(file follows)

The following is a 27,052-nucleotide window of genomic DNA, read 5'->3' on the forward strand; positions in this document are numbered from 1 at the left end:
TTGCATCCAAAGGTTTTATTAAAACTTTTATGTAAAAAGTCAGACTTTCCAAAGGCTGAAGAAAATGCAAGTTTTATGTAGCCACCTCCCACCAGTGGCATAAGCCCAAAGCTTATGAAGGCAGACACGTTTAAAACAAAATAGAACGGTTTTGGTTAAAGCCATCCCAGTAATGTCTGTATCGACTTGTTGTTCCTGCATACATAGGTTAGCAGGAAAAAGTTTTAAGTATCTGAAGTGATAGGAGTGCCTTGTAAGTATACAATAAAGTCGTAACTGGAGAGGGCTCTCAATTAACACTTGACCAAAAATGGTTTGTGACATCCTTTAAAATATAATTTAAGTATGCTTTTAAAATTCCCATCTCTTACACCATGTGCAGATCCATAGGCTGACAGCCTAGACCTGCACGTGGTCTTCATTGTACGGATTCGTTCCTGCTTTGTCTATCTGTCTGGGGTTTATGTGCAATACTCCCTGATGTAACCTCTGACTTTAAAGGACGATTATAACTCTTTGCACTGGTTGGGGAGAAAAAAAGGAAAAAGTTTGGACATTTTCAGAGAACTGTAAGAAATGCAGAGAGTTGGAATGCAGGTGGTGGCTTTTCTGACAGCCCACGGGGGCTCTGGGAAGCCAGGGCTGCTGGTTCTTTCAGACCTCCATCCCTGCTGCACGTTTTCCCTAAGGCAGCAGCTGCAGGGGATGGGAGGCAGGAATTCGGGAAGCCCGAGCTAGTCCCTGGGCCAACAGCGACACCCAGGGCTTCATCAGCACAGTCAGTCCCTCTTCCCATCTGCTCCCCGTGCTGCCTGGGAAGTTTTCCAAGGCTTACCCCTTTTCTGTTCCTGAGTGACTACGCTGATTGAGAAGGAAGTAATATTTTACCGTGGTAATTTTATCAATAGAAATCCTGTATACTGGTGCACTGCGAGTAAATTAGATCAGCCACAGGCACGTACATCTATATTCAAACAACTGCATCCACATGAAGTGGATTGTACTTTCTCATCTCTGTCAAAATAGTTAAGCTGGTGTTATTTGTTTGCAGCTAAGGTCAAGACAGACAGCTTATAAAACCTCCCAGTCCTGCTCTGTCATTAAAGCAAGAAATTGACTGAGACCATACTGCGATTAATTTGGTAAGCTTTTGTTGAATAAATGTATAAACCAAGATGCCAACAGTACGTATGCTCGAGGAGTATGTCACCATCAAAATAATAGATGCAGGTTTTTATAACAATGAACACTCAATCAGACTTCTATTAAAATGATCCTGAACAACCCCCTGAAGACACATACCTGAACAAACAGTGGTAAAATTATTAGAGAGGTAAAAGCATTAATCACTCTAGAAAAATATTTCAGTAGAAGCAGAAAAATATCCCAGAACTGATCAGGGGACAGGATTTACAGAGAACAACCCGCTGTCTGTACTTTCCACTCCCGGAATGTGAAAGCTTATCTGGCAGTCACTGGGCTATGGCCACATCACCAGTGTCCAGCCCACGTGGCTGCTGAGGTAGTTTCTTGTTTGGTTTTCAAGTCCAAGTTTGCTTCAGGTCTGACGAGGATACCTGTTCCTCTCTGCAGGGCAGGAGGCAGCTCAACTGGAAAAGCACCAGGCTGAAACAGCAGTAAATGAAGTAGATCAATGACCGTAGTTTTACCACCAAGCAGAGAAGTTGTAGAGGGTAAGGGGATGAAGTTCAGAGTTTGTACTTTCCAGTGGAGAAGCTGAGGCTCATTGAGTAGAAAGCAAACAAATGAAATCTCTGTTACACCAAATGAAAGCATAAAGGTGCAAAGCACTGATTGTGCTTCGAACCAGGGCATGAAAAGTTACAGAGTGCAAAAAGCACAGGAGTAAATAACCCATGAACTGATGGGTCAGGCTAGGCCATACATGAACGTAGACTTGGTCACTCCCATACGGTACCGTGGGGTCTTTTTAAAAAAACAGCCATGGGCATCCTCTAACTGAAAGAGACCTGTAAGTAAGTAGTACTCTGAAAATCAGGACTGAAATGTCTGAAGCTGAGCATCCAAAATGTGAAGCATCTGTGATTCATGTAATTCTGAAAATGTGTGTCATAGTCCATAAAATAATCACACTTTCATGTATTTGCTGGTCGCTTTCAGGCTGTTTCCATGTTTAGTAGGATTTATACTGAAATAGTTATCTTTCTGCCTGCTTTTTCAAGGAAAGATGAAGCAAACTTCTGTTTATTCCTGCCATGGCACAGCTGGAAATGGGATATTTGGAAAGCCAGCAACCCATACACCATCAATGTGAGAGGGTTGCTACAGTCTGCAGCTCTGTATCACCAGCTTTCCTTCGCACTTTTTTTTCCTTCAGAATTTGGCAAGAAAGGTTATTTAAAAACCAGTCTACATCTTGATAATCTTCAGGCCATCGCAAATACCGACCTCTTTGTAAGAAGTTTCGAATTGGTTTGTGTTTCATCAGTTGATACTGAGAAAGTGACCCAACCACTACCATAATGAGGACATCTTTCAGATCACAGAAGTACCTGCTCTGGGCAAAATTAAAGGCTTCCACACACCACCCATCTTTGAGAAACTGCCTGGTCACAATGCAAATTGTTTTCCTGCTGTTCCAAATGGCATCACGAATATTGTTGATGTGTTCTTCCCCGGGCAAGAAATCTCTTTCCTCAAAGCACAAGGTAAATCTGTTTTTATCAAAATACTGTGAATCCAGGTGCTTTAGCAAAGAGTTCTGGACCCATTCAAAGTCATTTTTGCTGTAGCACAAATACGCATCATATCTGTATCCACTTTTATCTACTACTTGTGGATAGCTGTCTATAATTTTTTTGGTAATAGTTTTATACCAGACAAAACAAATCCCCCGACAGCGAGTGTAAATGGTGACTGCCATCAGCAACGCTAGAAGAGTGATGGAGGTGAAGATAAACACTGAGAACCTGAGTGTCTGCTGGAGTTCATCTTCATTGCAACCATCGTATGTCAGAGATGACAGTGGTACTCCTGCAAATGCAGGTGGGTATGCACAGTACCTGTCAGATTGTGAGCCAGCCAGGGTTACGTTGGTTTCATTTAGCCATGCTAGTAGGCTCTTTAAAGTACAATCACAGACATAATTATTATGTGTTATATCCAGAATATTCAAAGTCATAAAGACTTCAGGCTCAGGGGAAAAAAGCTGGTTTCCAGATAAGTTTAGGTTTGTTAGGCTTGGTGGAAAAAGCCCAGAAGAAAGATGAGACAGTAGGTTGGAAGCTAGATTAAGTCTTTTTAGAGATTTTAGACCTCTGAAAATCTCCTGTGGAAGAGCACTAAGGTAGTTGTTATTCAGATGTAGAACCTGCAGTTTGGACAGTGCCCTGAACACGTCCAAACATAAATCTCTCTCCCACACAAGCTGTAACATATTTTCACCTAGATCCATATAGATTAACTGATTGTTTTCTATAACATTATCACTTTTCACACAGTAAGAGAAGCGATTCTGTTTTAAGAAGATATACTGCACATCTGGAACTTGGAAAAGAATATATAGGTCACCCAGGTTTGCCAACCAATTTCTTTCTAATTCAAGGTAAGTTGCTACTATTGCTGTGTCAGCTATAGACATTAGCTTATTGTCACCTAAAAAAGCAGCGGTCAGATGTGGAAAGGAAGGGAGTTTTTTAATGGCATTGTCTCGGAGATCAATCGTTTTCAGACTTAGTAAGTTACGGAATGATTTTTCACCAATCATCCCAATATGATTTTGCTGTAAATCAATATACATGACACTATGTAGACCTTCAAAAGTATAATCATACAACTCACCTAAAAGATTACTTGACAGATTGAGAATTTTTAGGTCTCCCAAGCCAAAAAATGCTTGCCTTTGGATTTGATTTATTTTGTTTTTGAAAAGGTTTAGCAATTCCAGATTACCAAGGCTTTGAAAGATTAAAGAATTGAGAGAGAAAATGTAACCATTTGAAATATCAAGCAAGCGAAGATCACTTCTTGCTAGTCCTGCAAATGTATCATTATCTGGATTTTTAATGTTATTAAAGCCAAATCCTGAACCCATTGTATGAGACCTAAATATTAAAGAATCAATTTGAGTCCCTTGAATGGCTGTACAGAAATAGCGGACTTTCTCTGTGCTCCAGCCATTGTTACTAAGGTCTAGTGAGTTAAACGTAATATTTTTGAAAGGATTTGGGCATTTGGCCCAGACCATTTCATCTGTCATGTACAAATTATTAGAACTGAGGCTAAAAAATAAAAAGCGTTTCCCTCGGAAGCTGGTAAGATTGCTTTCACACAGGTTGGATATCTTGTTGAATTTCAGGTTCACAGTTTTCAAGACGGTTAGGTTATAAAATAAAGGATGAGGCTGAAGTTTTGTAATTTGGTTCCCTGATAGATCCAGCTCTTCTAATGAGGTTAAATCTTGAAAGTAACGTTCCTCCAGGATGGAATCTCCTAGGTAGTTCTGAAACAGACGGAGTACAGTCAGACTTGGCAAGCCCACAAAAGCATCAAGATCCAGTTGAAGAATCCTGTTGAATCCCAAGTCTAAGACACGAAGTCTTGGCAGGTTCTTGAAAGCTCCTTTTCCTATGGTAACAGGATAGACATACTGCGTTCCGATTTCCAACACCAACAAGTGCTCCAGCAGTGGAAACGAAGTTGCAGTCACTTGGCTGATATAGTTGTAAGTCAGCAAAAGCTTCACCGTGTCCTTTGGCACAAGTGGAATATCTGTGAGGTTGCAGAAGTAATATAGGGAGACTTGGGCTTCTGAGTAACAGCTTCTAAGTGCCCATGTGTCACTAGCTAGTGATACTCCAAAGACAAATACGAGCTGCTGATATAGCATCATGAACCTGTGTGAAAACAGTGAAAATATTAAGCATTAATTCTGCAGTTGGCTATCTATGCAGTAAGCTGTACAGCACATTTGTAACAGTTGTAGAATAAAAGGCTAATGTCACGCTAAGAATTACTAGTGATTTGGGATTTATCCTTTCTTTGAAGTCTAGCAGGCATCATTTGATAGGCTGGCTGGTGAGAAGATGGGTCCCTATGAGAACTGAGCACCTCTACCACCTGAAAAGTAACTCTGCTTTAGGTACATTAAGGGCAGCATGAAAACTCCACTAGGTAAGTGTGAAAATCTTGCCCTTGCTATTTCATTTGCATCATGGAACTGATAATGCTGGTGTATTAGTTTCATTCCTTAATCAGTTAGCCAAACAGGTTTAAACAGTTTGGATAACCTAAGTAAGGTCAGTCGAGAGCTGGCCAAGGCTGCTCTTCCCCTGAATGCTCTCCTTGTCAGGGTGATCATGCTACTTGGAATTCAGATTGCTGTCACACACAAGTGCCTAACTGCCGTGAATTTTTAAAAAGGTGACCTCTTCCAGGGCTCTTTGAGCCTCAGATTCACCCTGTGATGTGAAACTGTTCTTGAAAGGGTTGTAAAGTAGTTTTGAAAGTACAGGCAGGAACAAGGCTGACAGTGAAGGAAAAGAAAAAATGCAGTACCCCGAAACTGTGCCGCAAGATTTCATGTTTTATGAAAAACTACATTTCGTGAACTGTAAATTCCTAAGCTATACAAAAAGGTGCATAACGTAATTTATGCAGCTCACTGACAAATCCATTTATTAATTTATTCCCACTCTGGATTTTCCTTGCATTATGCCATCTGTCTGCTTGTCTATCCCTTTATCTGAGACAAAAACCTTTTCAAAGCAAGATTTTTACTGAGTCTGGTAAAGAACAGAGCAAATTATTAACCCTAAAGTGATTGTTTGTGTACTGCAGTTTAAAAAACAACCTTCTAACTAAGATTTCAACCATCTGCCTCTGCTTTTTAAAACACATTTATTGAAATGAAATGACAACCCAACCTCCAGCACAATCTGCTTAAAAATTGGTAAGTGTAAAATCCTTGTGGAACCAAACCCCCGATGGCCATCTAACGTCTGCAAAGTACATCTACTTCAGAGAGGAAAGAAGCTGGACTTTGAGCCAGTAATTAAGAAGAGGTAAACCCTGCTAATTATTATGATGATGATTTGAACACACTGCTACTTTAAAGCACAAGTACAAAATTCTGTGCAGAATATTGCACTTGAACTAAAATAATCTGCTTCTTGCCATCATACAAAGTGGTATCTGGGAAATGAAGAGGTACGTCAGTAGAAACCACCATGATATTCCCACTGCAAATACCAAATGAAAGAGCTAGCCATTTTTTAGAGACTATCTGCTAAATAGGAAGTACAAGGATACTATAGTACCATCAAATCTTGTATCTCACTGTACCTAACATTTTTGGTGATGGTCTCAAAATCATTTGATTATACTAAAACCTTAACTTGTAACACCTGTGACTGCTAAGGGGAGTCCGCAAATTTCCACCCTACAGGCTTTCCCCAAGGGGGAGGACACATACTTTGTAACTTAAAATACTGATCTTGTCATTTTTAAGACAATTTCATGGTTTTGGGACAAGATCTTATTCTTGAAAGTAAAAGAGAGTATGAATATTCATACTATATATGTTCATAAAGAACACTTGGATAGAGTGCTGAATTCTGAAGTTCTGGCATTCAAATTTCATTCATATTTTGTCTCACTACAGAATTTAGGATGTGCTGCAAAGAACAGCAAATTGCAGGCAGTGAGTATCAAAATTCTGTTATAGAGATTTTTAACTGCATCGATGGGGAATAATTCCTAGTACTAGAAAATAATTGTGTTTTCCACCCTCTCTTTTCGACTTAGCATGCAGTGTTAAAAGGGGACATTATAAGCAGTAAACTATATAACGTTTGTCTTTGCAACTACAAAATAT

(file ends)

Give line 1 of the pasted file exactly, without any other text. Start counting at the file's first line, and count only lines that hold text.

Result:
The following is a 27,052-nucleotide window of genomic DNA, read 5'->3' on the forward strand; positions in this document are numbered from 1 at the left end: